Moradi-Lakeh, Maziar / Forouzanfar, Mohammad H / Vollset, Stein Emil / El Bcheraoui, Charbel / Daoud, Farah / Afshin, Ashkan / Charara, Raghid / Khalil, Ibrahim / Higashi, Hideki / Abd El Razek, Mohamed Magdy / Kiadaliri, Aliasghar Ahmad / Alam, Khurshid / Akseer, Nadia / Al-Hamad, Nawal / Ali, Raghib / AlMazroa, Mohammad AbdulAziz / Alomari, Mahmoud A / Al-Rabeeah, Abdullah A / Alsharif, Ubai / Altirkawi, Khalid A / Atique, Suleman / Badawi, Alaa / Barrero, Lope H / Basulaiman, Mohammed / Bazargan-Hejazi, Shahrzad / Bedi, Neeraj / Bensenor, Isabela M / Buchbinder, Rachelle / Danawi, Hadi / Dharmaratne, Samath D / Zannad, Faiez / Farvid, Maryam S / Fereshtehnejad, Seyed-Mohammad / Farzadfar, Farshad / Fischer, Florian / Gupta, Rahul / Hamadeh, Randah Ribhi / Hamidi, Samer / Horino, Masako / Hoy, Damian G / Hsairi, Mohamed / Husseini, Abdullatif / Javanbakht, Mehdi / Jonas, Jost B / Kasaeian, Amir / Khan, Ejaz Ahmad / Khubchandani, Jagdish / Knudsen, Ann Kristin / Kopec, Jacek A / Lunevicius, Raimundas / Abd El Razek, Hassan Magdy / Majeed, Azeem / Malekzadeh, Reza / Mate, Kedar / Mehari, Alem / Meltzer, Michele / Memish, Ziad A / Mirarefin, Mojde / Mohammed, Shafiu / Naheed, Aliya / Obermeyer, Carla Makhlouf / Oh, In-Hwan / Park, Eun-Kee / Peprah, Emmanuel Kwame / Pourmalek, Farshad / Qorbani, Mostafa / Rafay, Anwar / Rahimi-Movaghar, Vafa / Shiri, Rahman / Rahman, Sajjad Ur / Rai, Rajesh Kumar / Rana, Saleem M / Sepanlou, Sadaf G / Shaikh, Masood Ali / Shiue, Ivy / Sibai, Abla Mehio / Silva, Diego Augusto Santos / Singh, Jasvinder A / Skogen, Jens Christoffer / Terkawi, Abdullah Sulieman / Ukwaja, Kingsley N / Westerman, Ronny / Yonemoto, Naohiro / Yoon, Seok-Jun / Younis, Mustafa Z / Zaidi, Zoubida / Zaki, Maysaa El Sayed / Lim, Stephen S / Wang, Haidong / Vos, Theo / Naghavi, Mohsen / Lopez, Alan D / Murray, Christopher J L / Mokdad, Ali H. ·Institute for Health Metrics and Evaluation, University of Washington, Seattle, Washington, USA. · Department of Community Medicine, Preventive Medicine and Public Health Research Center, Iran University of Medical Sciences, Tehran, Iran. · Norwegian Institute of Public Health, Bergen, Norway. · Department of Global Public Health and Primary Care, University of Bergen, Bergen, Norway. · Japan International Cooperation Agency, Lusaka, Zambia. · Ophthalmology resident in Aswan University Hospital, Aswan, Egypt. · Clinical Epidemiology Unit, Department of Clinical Sciences Lund, Orthopedics, Lund University, Lund, Sweden. · Murdoch Childrens Research Institute, Melbourne, Victoria, Australia. · The University of Melbourne, Melbourne, Victoria, Australia. · The University of Sydney, Sydney, New South Wales, Australia. · Hospital for Sick Children, Toronto, Ontario, Canada. · University of Toronto, Toronto, Ontario, Canada. · Food and Nutrition Administration, Ministry of Health, Safat, Kuwait. · University of Oxford, Oxford, UK. · Saudi Ministry of Health, Riyadh, Saudi Arabia. · Division of Physical Therapy, Department of Rehabilitation Sciences, Faculty of Applied Medical Sciences, Jordan University of Science and Technology, Irbid, Jordan. · Charité Universitätsmedizin, Berlin, Germany. · King Saud University, Riyadh, Saudi Arabia. · Graduate Institute of Biomedical Informatics, Taipei Medical University, Taipei, Taiwan. · Public Health Agency of Canada, Toronto, Ontario, Canada. · Department of Industrial Engineering, School of Engineering, Pontificia Universidad Javeriana, Bogota, Colombia. · Charles R. Drew University of Medicine and Science, Los Angeles, California, USA. · David Geffen School of Medicine, University of California at Los Angeles (UCLA), California, USA. · College of Public Health and Tropical Medicine, Jazan, Saudi Arabia. · University of São Paulo, São Paulo, Brazil. · Monash Department of Clinical Epidemiology, Cabrini Institute, Melbourne, Victoria, Australia. · Department of Epidemiology and Preventive Medicine, School of Public Health and Preventive Medicine, Monash University, Melbourne, Victoria, Australia. · Walden University, Minneapolis, Minnesota, USA. · Department of Community Medicine, Faculty of Medicine, University of Peradeniya, Peradeniya, Sri Lanka. · Clinical Investigation Centre INSERM (the National Institute for Health and Medical Research), Université de Lorraine, Vandoeuvre les Nancy, France. · Department of Nutrition, Harvard T.H. Chan School of Public Health, Boston, Massachusetts, USA. · Harvard/MGH Center on Genomics, Vulnerable Populations, and Health Disparities, Mongan Institute for Health Policy, Massachusetts General Hospital, Boston, Massachusetts, USA. · Department of Neurobiology, Care Sciences and Society (NVS), Karolinska Institute, Stockholm, Sweden. · Non-Communicable Diseases Research Center, Endocrine and Metabolic Research Institute, Tehran University of Medical Sciences, Tehran, Iran. · Bielefeld University, Bielefeld, Germany. · West Virginia Bureau for Public Health, Charleston, West Virginia, USA. · Arabian Gulf University, Manama, Bahrain. · Hamdan Bin Mohammed Smart University, Dubai, United Arab Emirates. · Nevada Division of Behavior and Public Health, Carson City, Nevada, USA. · Fielding School of Public Health, University of California, Los Angeles, Los Angeles, California, USA. · Public Health Division, Secretariat of the Pacific Community, Noumea, New Caledonia. · Salah Azaiz Institute, Tunis, Tunisia. · Institute of Community and Public Health, Birzeit University, Birzeit, Palestine. · Health Economics Research Unit, University of Aberdeen, Aberdeen, UK. · Department of Ophthalmology, Medical Faculty Mannheim, Ruprecht-Karls-University Heidelberg, Mannheim, Germany. · Hematology-Oncology and Stem Cell Transplantation Research Center, Tehran University of Medical Sciences, Tehran, Iran. · Non-Communicable Diseases Research Center, Endocrinology and Metabolism Population Sciences Institute, Tehran University of Medical Sciences, Tehran, Iran. · Health Services Academy, Islamabad, Pakistan. · Ball State University, Muncie, Indiana, USA. · Department of Health Registries, Norwegian Institute of Public Health, Bergen, Norway. · University of British Columbia, Vancouver, British Columbia, Canada. · Aintree University Hospital National Health Service Foundation Trust, Liverpool, UK. · School of Medicine, University of Liverpool, Liverpool, UK. · Mansoura Faculty of Medicine, Mansoura, Egypt. · Imperial College London, London, UK. · Digestive Disease Research Institute, Tehran Universities of Medical Sciences, Tehran, Iran. · McGill University, Montreal, Quebec, Canada. · College of Medicine, Howard University, Washington DC, USA. · Thomas Jefferson University, Philadelphia, Pennsylvania, USA. · College of Medicine, Alfaisal University, Riyadh, Saudi Arabia. · Hunger Action Los Angeles, Los Angeles, California, USA. · Health Systems and Policy Research Unit, Ahmadu Bello University, Zaria, Nigeria. · Institute of Public Health, Heidelberg University, Heidelberg, Germany. · International Centre for Diarrhoeal Disease Research, Dhaka, Bangladesh. · Faculty of Health Sciences, Center for Research on Population and Health, American University of Beirut, Beirut, Lebanon. · Department of Preventive Medicine, School of Medicine, Kyung Hee University, Seoul, South Korea. · Department of Medical Humanities and Social Medicine, College of Medicine, Kosin University, Busan, South Korea. · National Heart, Lung, and Blood Institute, Bethesda, Maryland, USA. · Noncommunicable Diseases Research Center, Alborz University of Medical Sciences, Karaj, Iran. · Contech International Health Consultants, Lahore, Pakistan. · Contech School of Public Health, Lahore, Pakistan. · Sina Trauma and Surgery Research Center, Tehran University of Medical Sciences, Tehran, Iran. · Finnish Institute of Occupational Health, Helsinki, Finland. · Sweidi Hospital, Riyadh, Saudi Arabia. · Society for Health and Demographic Surveillance, Suri, India. · Digestive Diseases Research Institute, Tehran University of Medical Sciences, Tehran, Iran. · Independent Consultant, Karachi, Pakistan. · Faculty of Health and Life Sciences, Northumbria University, Newcastle upon Tyne, UK. · Alzheimer Scotland Dementia Research Centre, University of Edinburgh, Edinburgh, UK. · Department of Epidemiology & Population Health, Faculty of Health Sciences, American University of Beirut, Beirut, Lebanon. · Federal University of Santa Catarina, Florianópolis, Brazil. · University of Alabama at Birmingham, and Birmingham Veterans Affairs Medical Center, Birmingham, Alabama, USA. · Alcohol and Drug Research Western Norway, Stavanger University Hospital, Stavanger, Norway. · Department of Anesthesiology, University of Virginia, Charlottesville, Virginia, USA. · Outcomes Research Consortium, Cleveland Clinic, Cleveland, Ohio, USA. · Department of Anesthesiology, King Fahad Medical City, Riyadh, Saudi Arabia. · Department of Internal Medicine, Federal Teaching Hospital, Abakaliki, Nigeria. · Federal Institute for Population Research, Wiesbaden, Germany. · German National Cohort Consortium, Heidelberg, Germany. · Department of Biostatistics, School of Public Health, Kyoto University, Kyoto, Japan. · Department of Preventive Medicine, College of Medicine, Korea University, Seoul, South Korea. · Jackson State University, Jackson, Mississippi, USA. · University Hospital, Setif, Algeria. · Melbourne School of Population and Global Health, University of Melbourne, Melbourne, Victoria, Australia. ·Ann Rheum Dis · Pubmed #28209629.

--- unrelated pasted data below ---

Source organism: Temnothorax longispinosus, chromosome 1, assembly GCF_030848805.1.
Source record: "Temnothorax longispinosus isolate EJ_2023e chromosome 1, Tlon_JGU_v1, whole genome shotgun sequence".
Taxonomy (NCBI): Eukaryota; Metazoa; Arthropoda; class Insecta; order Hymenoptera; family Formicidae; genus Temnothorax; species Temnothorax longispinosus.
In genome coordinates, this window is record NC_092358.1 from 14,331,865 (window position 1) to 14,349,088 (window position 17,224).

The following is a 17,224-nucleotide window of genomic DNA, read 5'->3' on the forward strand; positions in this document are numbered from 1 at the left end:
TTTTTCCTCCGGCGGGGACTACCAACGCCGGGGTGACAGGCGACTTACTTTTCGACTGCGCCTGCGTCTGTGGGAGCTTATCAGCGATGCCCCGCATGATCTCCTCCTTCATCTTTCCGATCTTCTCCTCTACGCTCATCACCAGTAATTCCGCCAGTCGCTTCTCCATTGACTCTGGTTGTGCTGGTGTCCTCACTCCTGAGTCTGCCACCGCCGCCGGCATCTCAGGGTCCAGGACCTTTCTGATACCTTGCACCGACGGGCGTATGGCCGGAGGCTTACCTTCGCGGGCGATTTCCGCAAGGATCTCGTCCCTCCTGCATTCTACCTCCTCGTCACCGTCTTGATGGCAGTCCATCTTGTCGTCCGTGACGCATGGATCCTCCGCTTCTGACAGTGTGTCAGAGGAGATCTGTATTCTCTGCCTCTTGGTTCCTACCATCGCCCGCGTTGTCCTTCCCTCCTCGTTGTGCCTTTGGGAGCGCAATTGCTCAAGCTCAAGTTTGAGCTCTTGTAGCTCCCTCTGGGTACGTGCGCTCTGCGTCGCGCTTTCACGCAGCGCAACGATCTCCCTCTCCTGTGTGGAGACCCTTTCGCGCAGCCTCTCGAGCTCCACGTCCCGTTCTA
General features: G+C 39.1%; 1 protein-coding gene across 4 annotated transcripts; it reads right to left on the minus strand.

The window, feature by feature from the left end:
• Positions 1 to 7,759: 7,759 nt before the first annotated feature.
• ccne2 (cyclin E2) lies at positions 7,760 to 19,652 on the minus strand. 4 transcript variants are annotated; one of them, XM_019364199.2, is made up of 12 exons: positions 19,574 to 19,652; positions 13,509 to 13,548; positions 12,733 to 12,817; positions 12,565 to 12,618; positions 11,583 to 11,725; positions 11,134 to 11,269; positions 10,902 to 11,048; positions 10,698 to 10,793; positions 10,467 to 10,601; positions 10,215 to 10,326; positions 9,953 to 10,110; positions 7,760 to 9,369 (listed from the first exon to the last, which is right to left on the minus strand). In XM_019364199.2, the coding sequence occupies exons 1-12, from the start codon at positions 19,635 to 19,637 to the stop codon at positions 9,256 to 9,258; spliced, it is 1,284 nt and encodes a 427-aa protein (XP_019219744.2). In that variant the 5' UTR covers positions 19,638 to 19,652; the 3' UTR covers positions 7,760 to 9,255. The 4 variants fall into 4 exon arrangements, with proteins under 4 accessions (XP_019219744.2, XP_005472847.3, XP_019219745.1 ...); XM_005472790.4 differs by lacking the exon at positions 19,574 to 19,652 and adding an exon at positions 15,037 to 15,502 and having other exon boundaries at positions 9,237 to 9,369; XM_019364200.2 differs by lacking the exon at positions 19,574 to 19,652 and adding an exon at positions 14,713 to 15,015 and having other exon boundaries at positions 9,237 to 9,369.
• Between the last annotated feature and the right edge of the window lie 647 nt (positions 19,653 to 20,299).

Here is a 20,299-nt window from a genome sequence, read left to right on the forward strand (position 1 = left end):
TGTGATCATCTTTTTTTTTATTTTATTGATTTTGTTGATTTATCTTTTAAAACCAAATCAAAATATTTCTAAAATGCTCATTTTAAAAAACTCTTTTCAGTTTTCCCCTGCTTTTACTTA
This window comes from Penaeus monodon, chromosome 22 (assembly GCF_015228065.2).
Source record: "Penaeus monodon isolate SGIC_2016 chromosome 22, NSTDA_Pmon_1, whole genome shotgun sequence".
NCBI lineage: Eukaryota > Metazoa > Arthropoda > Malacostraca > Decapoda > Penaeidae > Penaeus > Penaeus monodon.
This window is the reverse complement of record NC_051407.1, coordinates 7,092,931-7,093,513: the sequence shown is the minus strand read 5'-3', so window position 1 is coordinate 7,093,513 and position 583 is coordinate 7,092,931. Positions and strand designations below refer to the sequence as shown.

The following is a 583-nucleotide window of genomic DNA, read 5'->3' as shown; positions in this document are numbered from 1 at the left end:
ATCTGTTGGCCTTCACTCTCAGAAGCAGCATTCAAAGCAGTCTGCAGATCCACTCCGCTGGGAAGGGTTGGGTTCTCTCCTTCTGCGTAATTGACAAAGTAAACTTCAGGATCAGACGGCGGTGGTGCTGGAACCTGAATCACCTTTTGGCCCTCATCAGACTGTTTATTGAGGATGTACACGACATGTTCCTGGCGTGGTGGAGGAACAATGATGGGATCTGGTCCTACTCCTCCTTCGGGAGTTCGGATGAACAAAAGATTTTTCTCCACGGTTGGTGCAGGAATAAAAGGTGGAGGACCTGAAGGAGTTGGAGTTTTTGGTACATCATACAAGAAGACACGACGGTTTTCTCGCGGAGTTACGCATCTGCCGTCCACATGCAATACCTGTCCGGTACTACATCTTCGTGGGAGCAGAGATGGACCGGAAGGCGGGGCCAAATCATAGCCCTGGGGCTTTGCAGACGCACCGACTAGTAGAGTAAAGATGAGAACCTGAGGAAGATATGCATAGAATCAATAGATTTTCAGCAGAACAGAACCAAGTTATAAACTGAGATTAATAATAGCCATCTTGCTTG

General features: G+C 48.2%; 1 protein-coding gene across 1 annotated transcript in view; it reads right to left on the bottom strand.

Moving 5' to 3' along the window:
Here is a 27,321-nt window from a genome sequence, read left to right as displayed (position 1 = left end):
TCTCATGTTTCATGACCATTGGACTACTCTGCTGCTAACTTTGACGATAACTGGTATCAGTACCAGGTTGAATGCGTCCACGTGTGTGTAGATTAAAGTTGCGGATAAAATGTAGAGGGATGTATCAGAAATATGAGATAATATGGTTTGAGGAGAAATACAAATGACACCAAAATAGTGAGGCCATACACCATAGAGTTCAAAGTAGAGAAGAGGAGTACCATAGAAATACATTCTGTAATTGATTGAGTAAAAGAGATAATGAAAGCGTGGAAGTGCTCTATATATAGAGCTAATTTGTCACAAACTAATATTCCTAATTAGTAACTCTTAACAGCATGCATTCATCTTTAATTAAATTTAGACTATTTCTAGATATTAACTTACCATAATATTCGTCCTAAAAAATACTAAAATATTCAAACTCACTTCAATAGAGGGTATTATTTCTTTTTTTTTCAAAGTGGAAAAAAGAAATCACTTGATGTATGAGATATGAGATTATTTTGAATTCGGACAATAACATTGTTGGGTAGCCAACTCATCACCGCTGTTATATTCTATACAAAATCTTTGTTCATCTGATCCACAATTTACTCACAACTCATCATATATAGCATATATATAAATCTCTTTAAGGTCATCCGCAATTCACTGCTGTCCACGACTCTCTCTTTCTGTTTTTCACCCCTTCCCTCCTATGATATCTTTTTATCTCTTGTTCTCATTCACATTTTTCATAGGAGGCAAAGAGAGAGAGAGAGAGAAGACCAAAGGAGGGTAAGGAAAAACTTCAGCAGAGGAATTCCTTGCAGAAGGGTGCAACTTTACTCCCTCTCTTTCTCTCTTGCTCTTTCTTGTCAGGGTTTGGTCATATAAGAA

ABSTRACT: OBJECTIVES: We used findings from the Global Burden of Disease Study 2013 to report the burden of musculoskeletal disorders in the Eastern Mediterranean Region (EMR). METHODS: The burden of musculoskeletal disorders was calculated for the EMR's 22 countries between 1990 and 2013. A systematic analysis was performed on mortality and morbidity data to estimate prevalence, death, years of live lost, years lived with disability and disability-adjusted life years (DALYs). RESULTS: For musculoskeletal disorders, the crude DALYs rate per 100 000 increased from 1297.1 (95% uncertainty interval (UI) 924.3-1703.4) in 1990 to 1606.0 (95% UI 1141.2-2130.4) in 2013. During 1990-2013, the total DALYs of musculoskeletal disorders increased by 105.2% in the EMR compared with a 58.0% increase in the rest of the world. The burden of musculoskeletal disorders as a proportion of total DALYs increased from 2.4% (95% UI 1.7-3.0) in 1990 to 4.7% (95% UI 3.6-5.8) in 2013. The range of point prevalence (per 1000) among the EMR countries was 28.2-136.0 for low back pain, 27.3-49.7 for neck pain, 9.7-37.3 for osteoarthritis (OA), 0.6-2.2 for rheumatoid arthritis and 0.1-0.8 for gout. Low back pain and neck pain had the highest burden in EMR countries. CONCLUSIONS: This study shows a high burden of musculoskeletal disorders, with a faster increase in EMR compared with the rest of the world. The reasons for this faster increase need to be explored. Our findings call for incorporating prevention and control programmes that should include improving health data, addressing risk factors, providing evidence-based care and community programmes to increase awareness.